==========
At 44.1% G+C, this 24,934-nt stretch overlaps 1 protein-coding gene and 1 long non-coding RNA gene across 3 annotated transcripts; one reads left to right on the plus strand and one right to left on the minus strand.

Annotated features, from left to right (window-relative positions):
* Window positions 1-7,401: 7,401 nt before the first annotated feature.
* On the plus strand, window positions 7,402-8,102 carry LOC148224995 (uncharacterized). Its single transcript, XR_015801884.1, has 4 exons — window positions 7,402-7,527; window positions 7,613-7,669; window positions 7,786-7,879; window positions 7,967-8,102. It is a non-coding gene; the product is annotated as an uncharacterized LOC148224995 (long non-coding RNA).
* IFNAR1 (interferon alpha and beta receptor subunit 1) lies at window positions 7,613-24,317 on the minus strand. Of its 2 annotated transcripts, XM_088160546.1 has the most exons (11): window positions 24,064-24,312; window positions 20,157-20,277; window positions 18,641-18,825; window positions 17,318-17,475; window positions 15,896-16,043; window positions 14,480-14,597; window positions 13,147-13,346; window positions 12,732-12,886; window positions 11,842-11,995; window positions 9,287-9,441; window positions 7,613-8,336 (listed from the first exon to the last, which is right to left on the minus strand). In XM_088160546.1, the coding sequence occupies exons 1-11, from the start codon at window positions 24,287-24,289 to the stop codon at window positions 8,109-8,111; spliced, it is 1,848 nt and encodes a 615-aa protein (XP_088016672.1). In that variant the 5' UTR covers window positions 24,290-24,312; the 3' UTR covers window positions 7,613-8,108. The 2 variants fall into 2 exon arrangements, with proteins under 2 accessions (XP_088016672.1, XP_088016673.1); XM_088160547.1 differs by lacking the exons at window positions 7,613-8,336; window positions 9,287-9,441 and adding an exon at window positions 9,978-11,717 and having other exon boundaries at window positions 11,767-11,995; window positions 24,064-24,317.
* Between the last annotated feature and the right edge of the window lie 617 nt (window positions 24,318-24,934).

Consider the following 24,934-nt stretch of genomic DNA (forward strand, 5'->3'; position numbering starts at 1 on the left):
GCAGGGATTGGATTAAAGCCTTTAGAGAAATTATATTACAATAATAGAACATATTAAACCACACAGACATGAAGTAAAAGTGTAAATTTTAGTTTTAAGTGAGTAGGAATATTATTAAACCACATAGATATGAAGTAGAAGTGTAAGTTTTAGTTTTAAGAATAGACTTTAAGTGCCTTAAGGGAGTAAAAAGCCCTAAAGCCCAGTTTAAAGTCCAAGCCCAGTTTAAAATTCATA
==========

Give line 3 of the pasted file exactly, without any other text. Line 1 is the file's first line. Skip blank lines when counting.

* Window positions 1-7,401: 7,401 nt before the first annotated feature.